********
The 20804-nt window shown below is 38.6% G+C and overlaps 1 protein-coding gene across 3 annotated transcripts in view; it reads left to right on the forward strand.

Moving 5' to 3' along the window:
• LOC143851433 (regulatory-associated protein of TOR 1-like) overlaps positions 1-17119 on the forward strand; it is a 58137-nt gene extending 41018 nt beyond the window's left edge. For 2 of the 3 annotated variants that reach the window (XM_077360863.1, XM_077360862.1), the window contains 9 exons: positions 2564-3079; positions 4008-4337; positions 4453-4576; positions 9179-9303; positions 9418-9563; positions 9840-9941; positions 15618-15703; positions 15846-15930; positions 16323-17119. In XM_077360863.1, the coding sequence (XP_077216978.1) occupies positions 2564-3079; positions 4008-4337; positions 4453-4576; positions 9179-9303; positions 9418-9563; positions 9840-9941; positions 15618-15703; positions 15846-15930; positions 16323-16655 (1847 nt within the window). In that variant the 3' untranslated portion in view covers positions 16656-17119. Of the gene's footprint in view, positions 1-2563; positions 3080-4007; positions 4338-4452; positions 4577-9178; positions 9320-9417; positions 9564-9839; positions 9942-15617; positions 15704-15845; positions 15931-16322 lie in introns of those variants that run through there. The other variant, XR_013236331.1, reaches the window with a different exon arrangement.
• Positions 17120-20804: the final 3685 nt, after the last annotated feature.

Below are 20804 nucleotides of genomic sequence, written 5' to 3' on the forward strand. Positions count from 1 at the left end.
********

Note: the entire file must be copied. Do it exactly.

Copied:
The 20804-nt window shown below is 38.6% G+C and overlaps 1 protein-coding gene across 3 annotated transcripts in view; it reads left to right on the forward strand.

Moving 5' to 3' along the window:
• LOC143851433 (regulatory-associated protein of TOR 1-like) overlaps positions 1-17119 on the forward strand; it is a 58137-nt gene extending 41018 nt beyond the window's left edge. For 2 of the 3 annotated variants that reach the window (XM_077360863.1, XM_077360862.1), the window contains 9 exons: positions 2564-3079; positions 4008-4337; positions 4453-4576; positions 9179-9303; positions 9418-9563; positions 9840-9941; positions 15618-15703; positions 15846-15930; positions 16323-17119. In XM_077360863.1, the coding sequence (XP_077216978.1) occupies positions 2564-3079; positions 4008-4337; positions 4453-4576; positions 9179-9303; positions 9418-9563; positions 9840-9941; positions 15618-15703; positions 15846-15930; positions 16323-16655 (1847 nt within the window). In that variant the 3' untranslated portion in view covers positions 16656-17119. Of the gene's footprint in view, positions 1-2563; positions 3080-4007; positions 4338-4452; positions 4577-9178; positions 9320-9417; positions 9564-9839; positions 9942-15617; positions 15704-15845; positions 15931-16322 lie in introns of those variants that run through there. The other variant, XR_013236331.1, reaches the window with a different exon arrangement.
• Positions 17120-20804: the final 3685 nt, after the last annotated feature.

Below are 20804 nucleotides of genomic sequence, written 5' to 3' on the forward strand. Positions count from 1 at the left end.